The Dual Problem of Education
India has an education problem. Simply, we don’t have a strong enough education system, which is a problem. There are still lacs of Indians without access to higher education, and even more of those without access to even primary education. Recognizing this problem is a comment on the quantum of education in India, namely that it is lacking. Of course, there are many various reasons for this along with potential solutions, challenges, and the works, but the generally accepted notion is that this is the only problem in Indian education, which it is not.
At the outset, let me first grant: Access to primary, secondary, or higher education is absolutely necessary; it is not a tradeable problem, and is one that needs immediate action and attention from all stakeholders, including the civil society and private corporations. I do not intent to belittle this problem in any manner.
I do however think that there is another side to the coin. And it is one that is often harder to speak about, because the conversation is usually drowned out by the sheer scale of the quantum problem. That side is of quality.
Let’s think graphically: Imagine the curve of India’s population’s educational access. On the vertical axis, we have the quality of education, while on the horizontal axis we have population percentage. The observed graph is a downward slope, starting on the top left and moving towards the bottom right.
This means that most people in India receive very low-quality education (which may include those who receive no education), while very few people in India receive high quality education, with an almost proportional reduction in the slope of the graph.
The first approach to the problem of education – the quantum problem – attempts only to pivot this curve to increase the number of people with access to higher quality education. And in so doing, it attempts to increase the number of people or the percentage of population with access to at least basic education.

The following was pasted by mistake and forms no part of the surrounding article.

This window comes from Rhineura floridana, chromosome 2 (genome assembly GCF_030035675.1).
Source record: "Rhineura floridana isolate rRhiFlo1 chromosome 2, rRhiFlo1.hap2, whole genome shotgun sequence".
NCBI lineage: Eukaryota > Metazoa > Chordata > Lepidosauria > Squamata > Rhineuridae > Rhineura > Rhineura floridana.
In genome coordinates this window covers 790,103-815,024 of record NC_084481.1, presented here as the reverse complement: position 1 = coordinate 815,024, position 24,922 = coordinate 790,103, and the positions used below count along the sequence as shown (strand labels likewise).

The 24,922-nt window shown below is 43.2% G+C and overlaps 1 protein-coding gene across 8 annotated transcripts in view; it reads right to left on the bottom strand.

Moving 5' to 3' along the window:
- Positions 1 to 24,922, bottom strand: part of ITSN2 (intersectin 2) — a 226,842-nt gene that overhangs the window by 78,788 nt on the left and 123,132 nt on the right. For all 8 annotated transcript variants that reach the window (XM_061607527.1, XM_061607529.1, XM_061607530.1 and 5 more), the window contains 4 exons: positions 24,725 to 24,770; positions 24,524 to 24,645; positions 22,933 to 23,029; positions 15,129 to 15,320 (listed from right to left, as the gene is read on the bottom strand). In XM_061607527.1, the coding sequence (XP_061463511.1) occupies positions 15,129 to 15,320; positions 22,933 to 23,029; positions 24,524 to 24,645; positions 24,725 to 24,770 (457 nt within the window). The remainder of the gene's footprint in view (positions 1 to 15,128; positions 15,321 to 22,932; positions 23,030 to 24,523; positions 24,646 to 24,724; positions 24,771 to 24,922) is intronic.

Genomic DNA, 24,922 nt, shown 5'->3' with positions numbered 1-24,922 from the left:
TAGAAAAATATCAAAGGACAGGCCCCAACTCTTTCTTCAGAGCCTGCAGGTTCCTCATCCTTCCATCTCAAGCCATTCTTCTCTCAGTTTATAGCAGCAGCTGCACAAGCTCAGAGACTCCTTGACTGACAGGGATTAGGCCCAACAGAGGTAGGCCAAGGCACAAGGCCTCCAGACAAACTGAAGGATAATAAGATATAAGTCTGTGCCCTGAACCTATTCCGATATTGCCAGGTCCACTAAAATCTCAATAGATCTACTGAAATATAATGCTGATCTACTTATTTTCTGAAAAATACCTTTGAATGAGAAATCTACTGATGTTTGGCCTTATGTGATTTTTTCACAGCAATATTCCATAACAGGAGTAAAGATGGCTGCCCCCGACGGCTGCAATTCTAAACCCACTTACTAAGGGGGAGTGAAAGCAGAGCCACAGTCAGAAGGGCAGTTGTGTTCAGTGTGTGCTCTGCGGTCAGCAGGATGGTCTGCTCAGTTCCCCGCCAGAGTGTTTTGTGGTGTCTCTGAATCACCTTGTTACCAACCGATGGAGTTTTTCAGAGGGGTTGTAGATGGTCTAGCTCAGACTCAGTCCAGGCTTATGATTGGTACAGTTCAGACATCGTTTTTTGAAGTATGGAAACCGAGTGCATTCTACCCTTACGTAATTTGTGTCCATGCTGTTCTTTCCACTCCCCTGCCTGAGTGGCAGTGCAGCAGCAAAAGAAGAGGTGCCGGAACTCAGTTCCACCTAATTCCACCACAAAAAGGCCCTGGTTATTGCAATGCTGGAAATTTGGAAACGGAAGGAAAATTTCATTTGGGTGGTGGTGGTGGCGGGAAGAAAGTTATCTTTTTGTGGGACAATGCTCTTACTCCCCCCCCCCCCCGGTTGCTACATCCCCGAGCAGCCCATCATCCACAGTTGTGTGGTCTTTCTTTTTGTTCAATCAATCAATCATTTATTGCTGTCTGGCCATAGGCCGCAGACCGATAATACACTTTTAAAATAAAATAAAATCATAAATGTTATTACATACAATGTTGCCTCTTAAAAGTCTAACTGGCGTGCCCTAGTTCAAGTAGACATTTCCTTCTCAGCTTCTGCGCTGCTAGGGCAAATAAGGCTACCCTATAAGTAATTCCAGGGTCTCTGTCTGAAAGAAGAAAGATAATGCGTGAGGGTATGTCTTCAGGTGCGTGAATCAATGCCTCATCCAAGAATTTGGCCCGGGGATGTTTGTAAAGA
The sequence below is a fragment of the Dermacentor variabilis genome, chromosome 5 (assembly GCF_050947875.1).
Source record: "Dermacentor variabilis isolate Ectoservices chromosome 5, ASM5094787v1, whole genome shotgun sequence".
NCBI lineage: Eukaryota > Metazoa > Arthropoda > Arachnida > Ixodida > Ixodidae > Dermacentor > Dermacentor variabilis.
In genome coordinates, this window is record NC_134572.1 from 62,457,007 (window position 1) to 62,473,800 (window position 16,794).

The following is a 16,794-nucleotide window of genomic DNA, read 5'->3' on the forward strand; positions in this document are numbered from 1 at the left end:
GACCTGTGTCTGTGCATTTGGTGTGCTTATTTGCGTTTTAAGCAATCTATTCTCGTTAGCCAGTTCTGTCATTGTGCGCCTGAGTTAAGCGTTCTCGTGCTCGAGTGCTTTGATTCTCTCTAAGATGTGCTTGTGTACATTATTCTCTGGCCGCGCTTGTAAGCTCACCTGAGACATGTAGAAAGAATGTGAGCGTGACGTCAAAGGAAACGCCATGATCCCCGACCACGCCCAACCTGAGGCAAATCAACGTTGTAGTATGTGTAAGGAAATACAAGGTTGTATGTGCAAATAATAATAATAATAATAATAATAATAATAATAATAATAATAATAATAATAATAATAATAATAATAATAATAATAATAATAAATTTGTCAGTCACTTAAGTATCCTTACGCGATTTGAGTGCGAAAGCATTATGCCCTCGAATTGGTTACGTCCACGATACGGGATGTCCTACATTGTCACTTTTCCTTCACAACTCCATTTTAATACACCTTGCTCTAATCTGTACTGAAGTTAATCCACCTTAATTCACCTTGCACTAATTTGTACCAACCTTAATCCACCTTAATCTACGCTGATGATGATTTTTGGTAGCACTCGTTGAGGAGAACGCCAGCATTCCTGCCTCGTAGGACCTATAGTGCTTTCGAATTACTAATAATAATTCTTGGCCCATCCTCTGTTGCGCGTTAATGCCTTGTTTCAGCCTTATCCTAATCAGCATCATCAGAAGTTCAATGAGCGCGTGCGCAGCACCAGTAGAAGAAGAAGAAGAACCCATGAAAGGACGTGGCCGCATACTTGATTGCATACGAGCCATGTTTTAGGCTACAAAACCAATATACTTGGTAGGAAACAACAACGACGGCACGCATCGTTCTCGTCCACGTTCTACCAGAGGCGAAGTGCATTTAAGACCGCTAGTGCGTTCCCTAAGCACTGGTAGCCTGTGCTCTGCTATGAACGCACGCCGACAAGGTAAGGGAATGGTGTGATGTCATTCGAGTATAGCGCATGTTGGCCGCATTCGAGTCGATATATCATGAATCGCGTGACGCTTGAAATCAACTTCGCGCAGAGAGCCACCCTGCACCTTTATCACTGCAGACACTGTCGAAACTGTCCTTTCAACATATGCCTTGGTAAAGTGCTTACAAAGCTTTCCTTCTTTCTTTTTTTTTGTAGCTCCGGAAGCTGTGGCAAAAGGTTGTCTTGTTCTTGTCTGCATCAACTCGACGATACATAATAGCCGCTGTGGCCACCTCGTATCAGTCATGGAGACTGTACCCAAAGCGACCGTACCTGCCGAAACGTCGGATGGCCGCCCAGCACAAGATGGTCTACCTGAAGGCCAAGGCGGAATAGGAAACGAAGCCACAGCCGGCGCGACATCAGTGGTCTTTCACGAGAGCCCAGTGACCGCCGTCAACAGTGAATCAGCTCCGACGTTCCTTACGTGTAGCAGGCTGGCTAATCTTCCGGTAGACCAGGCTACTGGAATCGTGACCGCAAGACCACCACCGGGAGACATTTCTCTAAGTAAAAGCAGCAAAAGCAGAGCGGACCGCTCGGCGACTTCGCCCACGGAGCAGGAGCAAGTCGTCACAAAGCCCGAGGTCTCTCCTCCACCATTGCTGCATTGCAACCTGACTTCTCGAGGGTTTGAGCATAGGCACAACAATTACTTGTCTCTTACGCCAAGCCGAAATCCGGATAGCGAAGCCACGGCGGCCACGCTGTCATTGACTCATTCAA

However, this is a limited approach to the education problem, as it makes no attempt to change the left side of the graph i.e., there is no attempt to improve the quality of education for those who are already receiving the highest available quality.
It may seem very elitist, arrogant, and ignorant to claim that this is even a problem at all: How can one imagine that improving the quality of education for rich, privileged, and urban students can have any footing when compared to improving access to education for the masses, most of whom are in semi-urban or rural areas.
However, I firmly believe that this is a problem, and a very big one at that!
Unfortunately, the pace of the development of India’s educational frameworks and institutions has not kept up with the pace of the country’s socioeconomic development. It is no wonder then that many developing countries are ranked higher than India in terms of the quality of education and strength of the education system.
In the coming years, India will have one of the youngest, richest, and largest populations in the world. Will this population also be the most educated? Well, that’s the hope, but given the status quo, it seems a distant one.
Today, there are no globally ranked Indian educational institutes at any level, in any field, save for Business Schools. If we are to set India on a path towards global leadership, we need also to develop global leaders!